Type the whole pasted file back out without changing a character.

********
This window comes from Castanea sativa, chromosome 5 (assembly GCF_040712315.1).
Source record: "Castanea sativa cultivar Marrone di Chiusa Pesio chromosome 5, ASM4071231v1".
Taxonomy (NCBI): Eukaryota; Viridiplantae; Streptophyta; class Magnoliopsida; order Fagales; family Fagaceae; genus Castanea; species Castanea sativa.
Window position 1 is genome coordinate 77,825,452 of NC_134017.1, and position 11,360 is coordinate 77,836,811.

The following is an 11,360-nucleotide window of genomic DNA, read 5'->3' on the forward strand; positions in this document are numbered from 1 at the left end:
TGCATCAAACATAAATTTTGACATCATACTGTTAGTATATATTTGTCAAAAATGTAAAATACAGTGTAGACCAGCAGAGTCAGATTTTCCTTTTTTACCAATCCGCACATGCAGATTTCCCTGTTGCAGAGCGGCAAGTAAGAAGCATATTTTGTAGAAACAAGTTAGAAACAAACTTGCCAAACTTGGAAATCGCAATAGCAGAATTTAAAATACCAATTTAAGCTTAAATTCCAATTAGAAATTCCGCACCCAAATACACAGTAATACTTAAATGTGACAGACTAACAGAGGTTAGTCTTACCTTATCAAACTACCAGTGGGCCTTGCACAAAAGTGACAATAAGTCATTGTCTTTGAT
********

This window comes from Castanea sativa, chromosome 5 (assembly GCF_040712315.1).
Source record: "Castanea sativa cultivar Marrone di Chiusa Pesio chromosome 5, ASM4071231v1".
Taxonomy (NCBI): Eukaryota; Viridiplantae; Streptophyta; class Magnoliopsida; order Fagales; family Fagaceae; genus Castanea; species Castanea sativa.
Window position 1 is genome coordinate 77,825,452 of NC_134017.1, and position 11,360 is coordinate 77,836,811.

The following is an 11,360-nucleotide window of genomic DNA, read 5'->3' on the forward strand; positions in this document are numbered from 1 at the left end:
TGCATCAAACATAAATTTTGACATCATACTGTTAGTATATATTTGTCAAAAATGTAAAATACAGTGTAGACCAGCAGAGTCAGATTTTCCTTTTTTACCAATCCGCACATGCAGATTTCCCTGTTGCAGAGCGGCAAGTAAGAAGCATATTTTGTAGAAACAAGTTAGAAACAAACTTGCCAAACTTGGAAATCGCAATAGCAGAATTTAAAATACCAATTTAAGCTTAAATTCCAATTAGAAATTCCGCACCCAAATACACAGTAATACTTAAATGTGACAGACTAACAGAGGTTAGTCTTACCTTATCAAACTACCAGTGGGCCTTGCACAAAAGTGACAATAAGTCATTGTCTTTGAT